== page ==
Serum Antibody Levels as Risk Factors in the Dissemination of Herpes Zoster

Academic Article


  • Serum antibody levels against varicella-zoster virus (VZV) were examined by immune adherence hemagglutination assay (IAHA), indirect fluorescent antibody (IFA) assay, and complement fixation techniques in 67 immunocompromised patients with localized and disseminated herpes zoster. In the serum obtained initially, undetectable IAHA titers were found in 56.5% of the patients with disseminated zoster compared with 18.2% of those with localized zoster. When serum obtained within the first seven days of illness was analyzed, undetectable IAHA titers and IFA titers of < 32 were noted in 77.8% of those with disseminated zoster but in only 18.5% of those with localized disease. Peak serum antibody titers in patients with disseminated zoster were eventually equal to or greater than those in localized zoster. The patient groups were comparable in age, underlying disease, and therapy, although Hodgkin's disease was more frequent in patients with disseminated zoster. Thus, the absent IAHA or low IFA levels of circulating antibody early in illness were highly significant risk factors in dissemination of virus in herpes zoster. © 1979, American Medical Association. All rights reserved.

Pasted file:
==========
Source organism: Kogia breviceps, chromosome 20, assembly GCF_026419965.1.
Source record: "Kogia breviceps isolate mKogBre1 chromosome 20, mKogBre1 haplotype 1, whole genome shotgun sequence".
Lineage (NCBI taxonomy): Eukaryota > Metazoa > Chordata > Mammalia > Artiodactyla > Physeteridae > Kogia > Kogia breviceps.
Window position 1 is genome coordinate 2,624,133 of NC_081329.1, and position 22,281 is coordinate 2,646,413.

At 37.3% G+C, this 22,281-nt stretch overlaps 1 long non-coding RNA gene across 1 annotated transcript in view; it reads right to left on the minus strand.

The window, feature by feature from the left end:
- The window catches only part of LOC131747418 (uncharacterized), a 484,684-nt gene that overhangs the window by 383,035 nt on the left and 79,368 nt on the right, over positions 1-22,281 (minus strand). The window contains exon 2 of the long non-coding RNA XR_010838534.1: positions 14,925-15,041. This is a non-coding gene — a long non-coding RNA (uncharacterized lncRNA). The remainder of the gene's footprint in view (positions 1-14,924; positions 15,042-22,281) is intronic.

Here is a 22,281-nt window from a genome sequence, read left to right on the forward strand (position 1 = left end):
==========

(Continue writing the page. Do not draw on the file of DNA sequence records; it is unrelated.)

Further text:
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    Digital Object Identifier (doi)

    Author List

  • Mazur MH; Whitley RJ; Dolin R
  • Start Page

  • 1341
  • End Page

  • 1345
  • Volume

  • 139
  • Issue

  • 12